World's problems solved

Wednesday, July 12 The boss and Rudy went to the neighbor's ranch south of here to look at a hydraulic hay rake. And you might like to know that lots of the world's problems were solved in a matter of hours.

Swinging to the Moosic

Thursday, July 13 Just got some really awesome western swing music from a new friend way back in New York City. I mean this is some good stuff! I was hooked on it, so I even took one of the cassettes to the milk barn to listen to while I milked Heidi. I gotta tell you, she was one contented cow - chewing her cud and crankin' out 1/2-gallon more milk than usual! Ahhh, Haaa, don't you just love cowboys!!!

Bakin' & Freezin'

Saturday, July 15 The boss's wife (my mom) and I are starting to bake and freeze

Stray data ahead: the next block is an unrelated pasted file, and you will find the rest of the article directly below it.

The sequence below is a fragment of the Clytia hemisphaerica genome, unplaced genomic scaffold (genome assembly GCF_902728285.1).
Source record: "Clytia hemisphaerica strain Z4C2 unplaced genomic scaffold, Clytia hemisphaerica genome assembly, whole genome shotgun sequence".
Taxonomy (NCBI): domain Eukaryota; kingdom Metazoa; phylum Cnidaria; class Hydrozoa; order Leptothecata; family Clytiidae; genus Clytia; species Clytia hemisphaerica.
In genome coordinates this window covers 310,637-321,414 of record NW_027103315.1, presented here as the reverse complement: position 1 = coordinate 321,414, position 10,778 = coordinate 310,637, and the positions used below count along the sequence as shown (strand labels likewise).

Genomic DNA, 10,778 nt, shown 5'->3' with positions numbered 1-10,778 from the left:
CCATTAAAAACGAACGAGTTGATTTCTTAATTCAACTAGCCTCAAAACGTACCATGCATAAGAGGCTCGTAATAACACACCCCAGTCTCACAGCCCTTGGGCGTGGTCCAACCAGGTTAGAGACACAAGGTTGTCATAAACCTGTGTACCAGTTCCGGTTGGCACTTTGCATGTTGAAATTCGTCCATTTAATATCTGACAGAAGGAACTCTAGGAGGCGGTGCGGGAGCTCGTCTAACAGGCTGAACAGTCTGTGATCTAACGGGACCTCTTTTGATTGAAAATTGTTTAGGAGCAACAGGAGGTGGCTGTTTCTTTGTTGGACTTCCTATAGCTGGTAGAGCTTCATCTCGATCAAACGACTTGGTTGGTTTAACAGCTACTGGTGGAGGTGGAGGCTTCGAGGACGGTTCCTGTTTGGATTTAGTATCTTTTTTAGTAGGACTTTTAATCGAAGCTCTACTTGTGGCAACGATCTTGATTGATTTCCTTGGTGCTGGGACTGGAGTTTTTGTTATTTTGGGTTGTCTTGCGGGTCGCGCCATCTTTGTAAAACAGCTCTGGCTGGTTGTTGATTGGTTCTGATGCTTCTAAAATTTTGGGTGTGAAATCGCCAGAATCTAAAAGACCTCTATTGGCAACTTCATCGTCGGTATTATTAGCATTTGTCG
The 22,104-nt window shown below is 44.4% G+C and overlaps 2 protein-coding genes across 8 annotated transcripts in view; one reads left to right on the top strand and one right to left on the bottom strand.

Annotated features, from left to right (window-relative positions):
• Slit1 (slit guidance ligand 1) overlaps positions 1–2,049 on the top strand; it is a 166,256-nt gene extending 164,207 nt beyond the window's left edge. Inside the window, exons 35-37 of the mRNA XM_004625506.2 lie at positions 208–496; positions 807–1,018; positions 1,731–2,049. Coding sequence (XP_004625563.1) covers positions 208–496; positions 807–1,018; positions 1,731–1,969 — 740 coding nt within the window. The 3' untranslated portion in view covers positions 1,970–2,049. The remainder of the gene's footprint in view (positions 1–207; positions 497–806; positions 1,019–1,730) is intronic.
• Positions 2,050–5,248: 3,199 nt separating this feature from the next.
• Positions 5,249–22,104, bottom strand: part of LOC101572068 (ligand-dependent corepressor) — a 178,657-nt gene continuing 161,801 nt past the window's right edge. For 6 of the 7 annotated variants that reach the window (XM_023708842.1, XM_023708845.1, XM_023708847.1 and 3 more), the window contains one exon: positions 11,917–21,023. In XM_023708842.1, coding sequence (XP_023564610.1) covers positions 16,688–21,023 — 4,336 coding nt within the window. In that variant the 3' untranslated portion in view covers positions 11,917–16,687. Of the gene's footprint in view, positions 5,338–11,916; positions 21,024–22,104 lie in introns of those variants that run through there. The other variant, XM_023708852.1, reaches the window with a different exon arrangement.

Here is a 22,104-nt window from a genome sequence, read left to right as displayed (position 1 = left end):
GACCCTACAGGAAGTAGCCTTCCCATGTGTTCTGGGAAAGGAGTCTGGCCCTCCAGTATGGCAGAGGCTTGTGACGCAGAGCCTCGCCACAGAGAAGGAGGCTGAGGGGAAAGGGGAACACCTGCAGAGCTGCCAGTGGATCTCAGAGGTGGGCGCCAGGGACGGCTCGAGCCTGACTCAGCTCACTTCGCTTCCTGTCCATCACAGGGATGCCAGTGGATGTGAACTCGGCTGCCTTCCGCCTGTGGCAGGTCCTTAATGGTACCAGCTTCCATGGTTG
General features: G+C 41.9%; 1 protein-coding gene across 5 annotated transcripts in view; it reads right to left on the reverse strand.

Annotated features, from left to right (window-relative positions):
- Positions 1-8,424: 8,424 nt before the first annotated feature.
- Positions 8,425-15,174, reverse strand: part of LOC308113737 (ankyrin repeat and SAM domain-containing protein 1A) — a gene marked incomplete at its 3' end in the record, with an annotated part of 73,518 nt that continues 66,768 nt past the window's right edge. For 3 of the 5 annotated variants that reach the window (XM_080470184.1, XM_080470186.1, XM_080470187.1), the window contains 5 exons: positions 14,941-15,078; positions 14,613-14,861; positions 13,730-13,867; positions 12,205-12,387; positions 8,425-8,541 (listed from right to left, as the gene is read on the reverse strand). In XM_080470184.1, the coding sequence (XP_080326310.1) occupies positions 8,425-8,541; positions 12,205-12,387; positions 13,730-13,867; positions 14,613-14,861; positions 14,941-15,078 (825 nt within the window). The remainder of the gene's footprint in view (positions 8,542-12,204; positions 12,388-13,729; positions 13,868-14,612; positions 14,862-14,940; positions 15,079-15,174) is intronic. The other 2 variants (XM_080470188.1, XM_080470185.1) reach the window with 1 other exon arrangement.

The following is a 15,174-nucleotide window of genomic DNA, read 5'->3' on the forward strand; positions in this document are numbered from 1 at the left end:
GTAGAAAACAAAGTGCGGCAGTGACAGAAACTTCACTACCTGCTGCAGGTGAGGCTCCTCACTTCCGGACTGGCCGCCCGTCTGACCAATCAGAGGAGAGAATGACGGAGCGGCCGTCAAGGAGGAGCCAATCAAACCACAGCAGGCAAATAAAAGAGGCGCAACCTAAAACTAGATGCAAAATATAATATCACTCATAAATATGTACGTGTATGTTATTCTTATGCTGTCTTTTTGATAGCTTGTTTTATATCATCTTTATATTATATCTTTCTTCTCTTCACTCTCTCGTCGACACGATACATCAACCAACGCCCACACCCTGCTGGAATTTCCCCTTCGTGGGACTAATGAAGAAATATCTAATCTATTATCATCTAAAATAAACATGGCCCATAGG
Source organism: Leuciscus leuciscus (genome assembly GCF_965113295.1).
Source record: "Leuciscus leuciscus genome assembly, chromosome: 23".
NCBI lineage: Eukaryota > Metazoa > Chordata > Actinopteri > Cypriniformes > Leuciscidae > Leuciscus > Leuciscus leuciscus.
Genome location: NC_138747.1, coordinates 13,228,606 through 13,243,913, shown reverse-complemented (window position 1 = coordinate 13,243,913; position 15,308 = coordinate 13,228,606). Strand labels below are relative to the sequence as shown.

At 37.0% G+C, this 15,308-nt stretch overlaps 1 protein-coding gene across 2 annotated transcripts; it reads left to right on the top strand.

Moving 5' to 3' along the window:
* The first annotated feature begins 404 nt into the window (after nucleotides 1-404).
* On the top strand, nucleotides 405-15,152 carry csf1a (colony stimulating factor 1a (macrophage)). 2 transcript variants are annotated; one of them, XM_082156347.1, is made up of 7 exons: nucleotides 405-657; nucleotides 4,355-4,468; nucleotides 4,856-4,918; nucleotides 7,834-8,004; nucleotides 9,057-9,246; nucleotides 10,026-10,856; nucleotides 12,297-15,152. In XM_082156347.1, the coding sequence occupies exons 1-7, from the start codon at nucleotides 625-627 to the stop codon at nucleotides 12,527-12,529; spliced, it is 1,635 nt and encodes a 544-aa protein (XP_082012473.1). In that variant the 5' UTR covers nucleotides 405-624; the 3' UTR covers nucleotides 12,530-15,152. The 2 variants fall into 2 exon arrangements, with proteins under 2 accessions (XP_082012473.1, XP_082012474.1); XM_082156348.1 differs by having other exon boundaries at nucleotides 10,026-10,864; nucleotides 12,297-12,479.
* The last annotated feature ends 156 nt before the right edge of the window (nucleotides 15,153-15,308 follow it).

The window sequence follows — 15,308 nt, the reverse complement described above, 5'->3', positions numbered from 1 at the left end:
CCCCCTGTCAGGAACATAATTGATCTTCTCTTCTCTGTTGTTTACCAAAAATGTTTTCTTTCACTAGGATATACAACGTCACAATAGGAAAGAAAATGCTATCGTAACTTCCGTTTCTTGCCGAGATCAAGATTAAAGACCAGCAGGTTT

extra vittles for the upcoming haying season - homemade bread, noodles,
biscuits, cakes, cookies, and pies are always a big hit with the hay crew.
Mowed the lawn this afternoon. Seems that no matter how dry the weather is,
the lawn always flourishes - lush and green and thick and tall and fast.

Old Timers' Picnic

Sunday, July 16 Went to the Old Timers' Picnic - a 19-year old tradition, which honors our elderly Sublette County folks. Had a great time beneath the beautiful Wyoming skies, warmed by 90-degree temperatures, good friends, Cowboyfood, and a tossed together "sagebrush" band.


Monday, July 17 Surprise!   It actually clouded up and really dumped a fairly decent amount of rain. Even had puddles. Up and down the road a spell, though, the neighbors reported that the deluge had plumb missed them. 

Prepping for haying

Tuesday, July 18 We're starting to pull out the ol' haying equipment. Will get it
up and ready, "taped, glued, and wired together" for take-off around August
7; then the saddles will hang idle in the tack room and it will be hay,
hay, hay on a tractor seat for the next 25 days or so.

Bit by a bee